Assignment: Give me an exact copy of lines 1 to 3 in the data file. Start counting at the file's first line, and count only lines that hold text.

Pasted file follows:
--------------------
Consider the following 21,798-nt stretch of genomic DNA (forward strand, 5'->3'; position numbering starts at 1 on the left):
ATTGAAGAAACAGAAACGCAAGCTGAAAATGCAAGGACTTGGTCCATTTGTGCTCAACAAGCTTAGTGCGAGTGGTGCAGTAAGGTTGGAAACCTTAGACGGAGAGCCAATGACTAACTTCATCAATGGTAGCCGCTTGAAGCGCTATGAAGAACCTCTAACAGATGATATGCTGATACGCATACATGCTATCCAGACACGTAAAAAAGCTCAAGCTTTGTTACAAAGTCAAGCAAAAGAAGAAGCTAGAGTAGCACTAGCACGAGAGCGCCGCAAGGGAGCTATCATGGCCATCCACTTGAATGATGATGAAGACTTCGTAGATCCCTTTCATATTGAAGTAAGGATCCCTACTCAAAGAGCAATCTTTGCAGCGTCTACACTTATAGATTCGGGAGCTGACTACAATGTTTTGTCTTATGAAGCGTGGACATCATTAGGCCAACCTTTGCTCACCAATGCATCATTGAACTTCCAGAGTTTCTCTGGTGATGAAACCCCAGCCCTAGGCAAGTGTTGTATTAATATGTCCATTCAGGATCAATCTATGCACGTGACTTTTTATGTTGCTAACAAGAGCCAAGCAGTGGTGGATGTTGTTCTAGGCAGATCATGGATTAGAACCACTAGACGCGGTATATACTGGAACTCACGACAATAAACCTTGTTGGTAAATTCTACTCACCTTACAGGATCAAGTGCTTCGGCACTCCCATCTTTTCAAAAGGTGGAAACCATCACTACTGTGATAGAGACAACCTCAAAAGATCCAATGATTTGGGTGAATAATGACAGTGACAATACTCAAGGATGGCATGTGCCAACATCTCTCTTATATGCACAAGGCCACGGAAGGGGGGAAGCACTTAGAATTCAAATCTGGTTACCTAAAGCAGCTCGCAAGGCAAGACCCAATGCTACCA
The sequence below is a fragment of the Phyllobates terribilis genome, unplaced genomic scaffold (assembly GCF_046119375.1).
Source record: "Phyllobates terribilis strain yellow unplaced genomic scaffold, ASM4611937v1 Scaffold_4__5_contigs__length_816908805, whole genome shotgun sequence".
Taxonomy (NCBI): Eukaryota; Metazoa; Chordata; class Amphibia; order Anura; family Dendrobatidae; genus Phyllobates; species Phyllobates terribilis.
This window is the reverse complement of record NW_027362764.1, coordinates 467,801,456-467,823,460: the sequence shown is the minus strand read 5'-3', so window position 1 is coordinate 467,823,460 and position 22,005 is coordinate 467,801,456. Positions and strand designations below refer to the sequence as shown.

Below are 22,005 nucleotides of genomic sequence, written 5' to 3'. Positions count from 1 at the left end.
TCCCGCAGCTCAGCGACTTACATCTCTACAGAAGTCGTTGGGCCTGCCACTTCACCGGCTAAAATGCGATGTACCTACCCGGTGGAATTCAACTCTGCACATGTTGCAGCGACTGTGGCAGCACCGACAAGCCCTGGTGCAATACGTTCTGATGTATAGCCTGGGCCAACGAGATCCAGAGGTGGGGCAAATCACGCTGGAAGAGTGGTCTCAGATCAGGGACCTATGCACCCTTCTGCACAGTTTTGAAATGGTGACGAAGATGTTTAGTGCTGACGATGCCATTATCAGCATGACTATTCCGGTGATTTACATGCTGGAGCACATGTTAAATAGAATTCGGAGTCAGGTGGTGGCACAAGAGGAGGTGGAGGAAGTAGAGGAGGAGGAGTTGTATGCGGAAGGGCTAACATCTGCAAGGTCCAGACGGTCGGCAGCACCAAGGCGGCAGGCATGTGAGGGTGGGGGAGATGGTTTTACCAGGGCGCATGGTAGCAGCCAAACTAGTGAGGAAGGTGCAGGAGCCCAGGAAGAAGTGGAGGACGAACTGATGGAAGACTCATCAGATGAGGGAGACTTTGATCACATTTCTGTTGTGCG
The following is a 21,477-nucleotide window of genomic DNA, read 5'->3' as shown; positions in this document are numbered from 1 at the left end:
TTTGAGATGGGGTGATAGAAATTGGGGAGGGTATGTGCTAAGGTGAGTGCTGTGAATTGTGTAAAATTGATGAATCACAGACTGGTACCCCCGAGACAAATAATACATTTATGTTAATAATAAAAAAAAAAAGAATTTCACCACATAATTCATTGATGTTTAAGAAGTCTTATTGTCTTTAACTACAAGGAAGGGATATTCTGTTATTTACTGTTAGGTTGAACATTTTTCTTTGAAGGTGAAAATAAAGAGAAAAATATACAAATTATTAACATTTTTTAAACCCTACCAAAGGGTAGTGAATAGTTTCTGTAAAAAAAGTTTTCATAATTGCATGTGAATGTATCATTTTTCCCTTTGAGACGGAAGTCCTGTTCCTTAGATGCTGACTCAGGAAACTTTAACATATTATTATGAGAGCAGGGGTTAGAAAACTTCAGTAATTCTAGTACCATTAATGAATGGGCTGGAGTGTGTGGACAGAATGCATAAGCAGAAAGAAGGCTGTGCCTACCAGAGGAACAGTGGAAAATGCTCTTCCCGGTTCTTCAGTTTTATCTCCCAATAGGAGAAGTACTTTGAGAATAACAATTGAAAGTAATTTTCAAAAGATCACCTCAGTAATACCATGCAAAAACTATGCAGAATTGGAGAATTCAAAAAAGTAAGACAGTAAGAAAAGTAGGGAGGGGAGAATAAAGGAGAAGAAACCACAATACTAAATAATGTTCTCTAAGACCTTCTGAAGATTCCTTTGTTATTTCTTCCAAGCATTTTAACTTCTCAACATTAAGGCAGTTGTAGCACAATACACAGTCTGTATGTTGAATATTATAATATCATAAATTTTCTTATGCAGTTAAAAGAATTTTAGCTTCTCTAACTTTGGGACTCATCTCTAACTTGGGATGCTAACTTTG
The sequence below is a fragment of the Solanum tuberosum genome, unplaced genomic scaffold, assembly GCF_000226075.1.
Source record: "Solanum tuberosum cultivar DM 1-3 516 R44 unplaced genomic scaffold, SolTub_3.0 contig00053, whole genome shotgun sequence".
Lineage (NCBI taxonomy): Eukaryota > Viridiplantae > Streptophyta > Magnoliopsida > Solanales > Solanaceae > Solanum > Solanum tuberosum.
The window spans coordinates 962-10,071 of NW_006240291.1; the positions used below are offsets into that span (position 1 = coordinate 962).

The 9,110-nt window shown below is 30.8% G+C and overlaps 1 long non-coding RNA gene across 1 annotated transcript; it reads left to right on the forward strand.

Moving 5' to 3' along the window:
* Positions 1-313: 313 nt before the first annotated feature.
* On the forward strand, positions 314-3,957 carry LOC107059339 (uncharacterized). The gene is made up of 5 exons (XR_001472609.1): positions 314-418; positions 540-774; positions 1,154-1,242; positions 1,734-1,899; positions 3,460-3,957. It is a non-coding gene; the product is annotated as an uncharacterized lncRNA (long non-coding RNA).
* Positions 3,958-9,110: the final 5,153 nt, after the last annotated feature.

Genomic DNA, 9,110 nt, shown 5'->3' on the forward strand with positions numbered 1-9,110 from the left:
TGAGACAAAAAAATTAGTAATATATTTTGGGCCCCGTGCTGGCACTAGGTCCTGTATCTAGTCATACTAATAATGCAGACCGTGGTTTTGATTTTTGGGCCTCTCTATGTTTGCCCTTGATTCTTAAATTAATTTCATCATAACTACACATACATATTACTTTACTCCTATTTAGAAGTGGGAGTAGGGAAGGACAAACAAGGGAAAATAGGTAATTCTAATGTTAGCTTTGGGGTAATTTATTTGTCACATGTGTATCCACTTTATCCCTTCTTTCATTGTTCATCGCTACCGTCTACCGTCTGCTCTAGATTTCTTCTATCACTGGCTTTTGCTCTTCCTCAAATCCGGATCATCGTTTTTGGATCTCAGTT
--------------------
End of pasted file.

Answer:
Consider the following 21,798-nt stretch of genomic DNA (forward strand, 5'->3'; position numbering starts at 1 on the left):
ATTGAAGAAACAGAAACGCAAGCTGAAAATGCAAGGACTTGGTCCATTTGTGCTCAACAAGCTTAGTGCGAGTGGTGCAGTAAGGTTGGAAACCTTAGACGGAGAGCCAATGACTAACTTCATCAATGGTAGCCGCTTGAAGCGCTATGAAGAACCTCTAACAGATGATATGCTGATACGCATACATGCTATCCAGACACGTAAAAAAGCTCAAGCTTTGTTACAAAGTCAAGCAAAAGAAGAAGCTAGAGTAGCACTAGCACGAGAGCGCCGCAAGGGAGCTATCATGGCCATCCACTTGAATGATGATGAAGACTTCGTAGATCCCTTTCATATTGAAGTAAGGATCCCTACTCAAAGAGCAATCTTTGCAGCGTCTACACTTATAGATTCGGGAGCTGACTACAATGTTTTGTCTTATGAAGCGTGGACATCATTAGGCCAACCTTTGCTCACCAATGCATCATTGAACTTCCAGAGTTTCTCTGGTGATGAAACCCCAGCCCTAGGCAAGTGTTGTATTAATATGTCCATTCAGGATCAATCTATGCACGTGACTTTTTATGTTGCTAACAAGAGCCAAGCAGTGGTGGATGTTGTTCTAGGCAGATCATGGATTAGAACCACTAGACGCGGTATATACTGGAACTCACGACAATAAACCTTGTTGGTAAATTCTACTCACCTTACAGGATCAAGTGCTTCGGCACTCCCATCTTTTCAAAAGGTGGAAACCATCACTACTGTGATAGAGACAACCTCAAAAGATCCAATGATTTGGGTGAATAATGACAGTGACAATACTCAAGGATGGCATGTGCCAACATCTCTCTTATATGCACAAGGCCACGGAAGGGGGGAAGCACTTAGAATTCAAATCTGGTTACCTAAAGCAGCTCGCAAGGCAAGACCCAATGCTACCA
The sequence below is a fragment of the Phyllobates terribilis genome, unplaced genomic scaffold (assembly GCF_046119375.1).